Punaro: "Absolutely. Between our active military and the number of troops we have in the Guard and Reserve, should the Commander-in-Chief, on the advice of the combatant commanders in the field and with the concurrence of the Congress make the decision that we want to increase the size of the force in Iraq, we certainly have the ability to surge those forces."
Chris Matthews’ interview with actor Matt Damon, which was recorded last week, was aired on Monday’s “Hardball”. Apart from what was reported here Saturday, Damon also made some disparaging remarks about Dick Cheney (video available here), while Matthews addressed what it would be like to waterboard the Vice President...I kid you not.
Conceivably the most amazing part about this interview was the whole idea that Chris Matthews was actually discussing the war in Iraq with an actor as if Damon was some kind of expert on geopolitics. For instance, after Damon suggested that the entire war was a “PR battle,” Matthews asked the audience if they agreed. This met with great applause. When it died down, Damon said: “There’s no other reason to rush that fast to war unless you know you don’t have it. They didn’t have it.”
Matthews followed this up as if he was questioning Colin Powell:
On Wednesday's Hardball, MSNBC's Chris Matthews depicted Bush as a proverbial Nero, fiddling as Iraq burned and claimed Bush was led into war by "jugheaded neo-conservatives." Matthews also absurdly questioned Dennis Kucinich if Democrats weren't pushing harder for troop withdrawals because: "They're afraid the media will jump on them if they say, 'let's get out of that country now?'" Which begs the question does Matthews even watch his own network?
First up Matthews greeted viewers with this opening salvo:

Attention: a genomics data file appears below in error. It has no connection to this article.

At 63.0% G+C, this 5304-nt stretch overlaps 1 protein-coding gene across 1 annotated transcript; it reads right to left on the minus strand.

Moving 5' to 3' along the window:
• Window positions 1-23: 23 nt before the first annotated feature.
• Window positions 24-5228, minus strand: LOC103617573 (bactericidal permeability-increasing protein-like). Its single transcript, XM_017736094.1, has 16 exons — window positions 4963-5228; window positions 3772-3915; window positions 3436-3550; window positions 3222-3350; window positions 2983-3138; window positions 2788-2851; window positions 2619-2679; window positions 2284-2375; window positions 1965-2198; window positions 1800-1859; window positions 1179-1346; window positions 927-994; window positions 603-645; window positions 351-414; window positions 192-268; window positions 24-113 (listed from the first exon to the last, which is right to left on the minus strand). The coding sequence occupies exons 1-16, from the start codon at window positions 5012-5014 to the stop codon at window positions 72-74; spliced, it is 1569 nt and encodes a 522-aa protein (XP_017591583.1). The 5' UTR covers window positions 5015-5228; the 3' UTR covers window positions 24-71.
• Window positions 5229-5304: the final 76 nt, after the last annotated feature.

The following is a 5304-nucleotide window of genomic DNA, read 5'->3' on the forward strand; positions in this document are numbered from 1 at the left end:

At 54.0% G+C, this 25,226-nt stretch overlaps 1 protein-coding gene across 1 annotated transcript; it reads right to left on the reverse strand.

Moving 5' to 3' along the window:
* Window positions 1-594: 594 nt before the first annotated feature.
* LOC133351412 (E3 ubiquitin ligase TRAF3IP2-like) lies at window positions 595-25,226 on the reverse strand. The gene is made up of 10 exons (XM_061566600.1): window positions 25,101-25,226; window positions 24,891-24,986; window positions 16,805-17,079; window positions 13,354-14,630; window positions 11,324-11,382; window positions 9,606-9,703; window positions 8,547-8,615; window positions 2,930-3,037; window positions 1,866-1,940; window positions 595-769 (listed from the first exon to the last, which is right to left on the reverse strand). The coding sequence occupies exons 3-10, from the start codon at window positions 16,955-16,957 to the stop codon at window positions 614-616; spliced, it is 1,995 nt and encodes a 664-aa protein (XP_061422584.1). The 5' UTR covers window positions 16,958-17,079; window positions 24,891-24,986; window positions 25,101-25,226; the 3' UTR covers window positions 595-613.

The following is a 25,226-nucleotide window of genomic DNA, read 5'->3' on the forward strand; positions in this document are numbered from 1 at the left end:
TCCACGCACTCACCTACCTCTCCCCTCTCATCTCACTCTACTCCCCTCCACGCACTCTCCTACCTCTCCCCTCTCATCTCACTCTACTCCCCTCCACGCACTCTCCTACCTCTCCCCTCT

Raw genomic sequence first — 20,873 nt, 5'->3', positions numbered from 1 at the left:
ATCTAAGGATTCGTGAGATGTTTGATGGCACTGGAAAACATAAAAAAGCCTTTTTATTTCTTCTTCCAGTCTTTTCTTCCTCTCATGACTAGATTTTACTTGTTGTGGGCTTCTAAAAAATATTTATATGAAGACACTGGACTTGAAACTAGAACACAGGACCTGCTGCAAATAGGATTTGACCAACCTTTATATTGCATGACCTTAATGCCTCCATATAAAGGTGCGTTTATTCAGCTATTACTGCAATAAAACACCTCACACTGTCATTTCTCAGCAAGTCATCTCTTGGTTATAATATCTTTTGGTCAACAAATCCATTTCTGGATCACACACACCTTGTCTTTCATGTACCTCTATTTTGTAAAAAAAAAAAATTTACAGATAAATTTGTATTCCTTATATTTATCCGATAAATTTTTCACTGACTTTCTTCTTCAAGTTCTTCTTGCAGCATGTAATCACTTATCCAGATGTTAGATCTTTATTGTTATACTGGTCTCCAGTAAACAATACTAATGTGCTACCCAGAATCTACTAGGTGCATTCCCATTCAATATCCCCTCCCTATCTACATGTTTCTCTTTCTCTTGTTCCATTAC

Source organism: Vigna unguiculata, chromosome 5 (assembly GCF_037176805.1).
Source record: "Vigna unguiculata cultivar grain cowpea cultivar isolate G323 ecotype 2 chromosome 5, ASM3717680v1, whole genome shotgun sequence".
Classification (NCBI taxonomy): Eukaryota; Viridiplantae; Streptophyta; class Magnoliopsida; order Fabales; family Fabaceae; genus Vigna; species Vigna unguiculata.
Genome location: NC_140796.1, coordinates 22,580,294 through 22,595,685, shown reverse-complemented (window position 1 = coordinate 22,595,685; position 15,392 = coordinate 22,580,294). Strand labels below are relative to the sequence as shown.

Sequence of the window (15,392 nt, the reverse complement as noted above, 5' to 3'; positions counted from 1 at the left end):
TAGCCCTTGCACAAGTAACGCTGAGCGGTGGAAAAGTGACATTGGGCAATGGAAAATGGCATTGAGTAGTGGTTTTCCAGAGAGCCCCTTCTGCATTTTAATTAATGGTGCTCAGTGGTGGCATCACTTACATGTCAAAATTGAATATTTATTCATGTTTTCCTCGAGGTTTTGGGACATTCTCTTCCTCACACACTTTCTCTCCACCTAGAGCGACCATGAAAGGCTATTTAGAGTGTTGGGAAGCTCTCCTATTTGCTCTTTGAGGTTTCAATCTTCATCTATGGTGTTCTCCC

Matthews: "Tonight, the President fiddles while Iraq burns. He said he will not be rushed into changing policy. Meanwhile, a new poll shows most Americans now think we're actually losing in Iraq. And we can't do more to stop the civil war. Let's talk a Republican senator who says its criminal to keep on this way. Let's play Hardball."
After a prolonged absence for health reasons Chris Matthews returned to the airwaves last night and as if making up for lost time quickly returned to bashing Bush over Iraq. As part of Hardball's College Tour, Matthews brought former Senator and Vice Presidential candidate John Edwards to the University of North Carolina-Chapel Hill to join in the bashing and within the first few minutes of the show asked Edwards if Bush going to Iraq "was a daddy thing," and if he thought it was "scary" that "a President of the United States of limited ability," was able to create a "firestorm of almost messianic nuttiness."
One of the more interesting double standards in the media and politics is how folks on the left are allowed to make sexist remarks – or, in the case of a former president, exhibit obviously sexist behavior – with total impunity. Yet, the same actions by someone on the right will be met with so much scorn as to threaten the individual’s career.
A fine example of this occurred on Tuesday’s “Hardball” when host Chris Matthews made some extraordinarily sexist comments to former Senator John Edwards and his wife Elizabeth. So as not to offend anyone, the partial transcript of this exchange follows in the “Read More” section. Furthermore, the must-see video is available here: